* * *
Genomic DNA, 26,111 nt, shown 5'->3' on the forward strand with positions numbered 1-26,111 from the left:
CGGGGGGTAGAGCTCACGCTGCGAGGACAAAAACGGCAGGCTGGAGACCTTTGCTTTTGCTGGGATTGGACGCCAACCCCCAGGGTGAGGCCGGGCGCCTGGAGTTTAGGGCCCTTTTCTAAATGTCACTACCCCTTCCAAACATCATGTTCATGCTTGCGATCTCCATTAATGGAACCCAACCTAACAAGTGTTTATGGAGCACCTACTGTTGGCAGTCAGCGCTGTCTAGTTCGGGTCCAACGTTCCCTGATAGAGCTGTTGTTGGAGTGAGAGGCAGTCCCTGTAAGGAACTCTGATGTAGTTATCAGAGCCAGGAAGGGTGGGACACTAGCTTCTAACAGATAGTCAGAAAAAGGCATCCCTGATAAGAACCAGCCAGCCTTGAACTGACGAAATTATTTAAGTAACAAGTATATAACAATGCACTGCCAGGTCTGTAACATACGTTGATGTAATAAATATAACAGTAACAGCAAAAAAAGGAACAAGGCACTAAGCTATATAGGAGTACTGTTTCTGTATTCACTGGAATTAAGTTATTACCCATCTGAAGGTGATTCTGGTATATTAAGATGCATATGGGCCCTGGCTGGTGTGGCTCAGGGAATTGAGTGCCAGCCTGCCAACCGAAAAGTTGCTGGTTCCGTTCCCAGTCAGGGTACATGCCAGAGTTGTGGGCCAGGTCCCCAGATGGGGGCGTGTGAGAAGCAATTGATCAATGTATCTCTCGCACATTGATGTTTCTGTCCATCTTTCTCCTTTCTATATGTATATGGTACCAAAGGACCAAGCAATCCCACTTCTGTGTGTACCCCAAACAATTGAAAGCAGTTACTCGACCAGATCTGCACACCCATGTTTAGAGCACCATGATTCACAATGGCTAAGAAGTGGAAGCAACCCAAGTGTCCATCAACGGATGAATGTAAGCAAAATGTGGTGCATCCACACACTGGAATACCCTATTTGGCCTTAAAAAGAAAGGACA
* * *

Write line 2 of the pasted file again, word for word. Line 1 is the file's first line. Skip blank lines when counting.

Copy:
CGGGGGGTAGAGCTCACGCTGCGAGGACAAAAACGGCAGGCTGGAGACCTTTGCTTTTGCTGGGATTGGACGCCAACCCCCAGGGTGAGGCCGGGCGCCTGGAGTTTAGGGCCCTTTTCTAAATGTCACTACCCCTTCCAAACATCATGTTCATGCTTGCGATCTCCATTAATGGAACCCAACCTAACAAGTGTTTATGGAGCACCTACTGTTGGCAGTCAGCGCTGTCTAGTTCGGGTCCAACGTTCCCTGATAGAGCTGTTGTTGGAGTGAGAGGCAGTCCCTGTAAGGAACTCTGATGTAGTTATCAGAGCCAGGAAGGGTGGGACACTAGCTTCTAACAGATAGTCAGAAAAAGGCATCCCTGATAAGAACCAGCCAGCCTTGAACTGACGAAATTATTTAAGTAACAAGTATATAACAATGCACTGCCAGGTCTGTAACATACGTTGATGTAATAAATATAACAGTAACAGCAAAAAAAGGAACAAGGCACTAAGCTATATAGGAGTACTGTTTCTGTATTCACTGGAATTAAGTTATTACCCATCTGAAGGTGATTCTGGTATATTAAGATGCATATGGGCCCTGGCTGGTGTGGCTCAGGGAATTGAGTGCCAGCCTGCCAACCGAAAAGTTGCTGGTTCCGTTCCCAGTCAGGGTACATGCCAGAGTTGTGGGCCAGGTCCCCAGATGGGGGCGTGTGAGAAGCAATTGATCAATGTATCTCTCGCACATTGATGTTTCTGTCCATCTTTCTCCTTTCTATATGTATATGGTACCAAAGGACCAAGCAATCCCACTTCTGTGTGTACCCCAAACAATTGAAAGCAGTTACTCGACCAGATCTGCACACCCATGTTTAGAGCACCATGATTCACAATGGCTAAGAAGTGGAAGCAACCCAAGTGTCCATCAACGGATGAATGTAAGCAAAATGTGGTGCATCCACACACTGGAATACCCTATTTGGCCTTAAAAAGAAAGGACA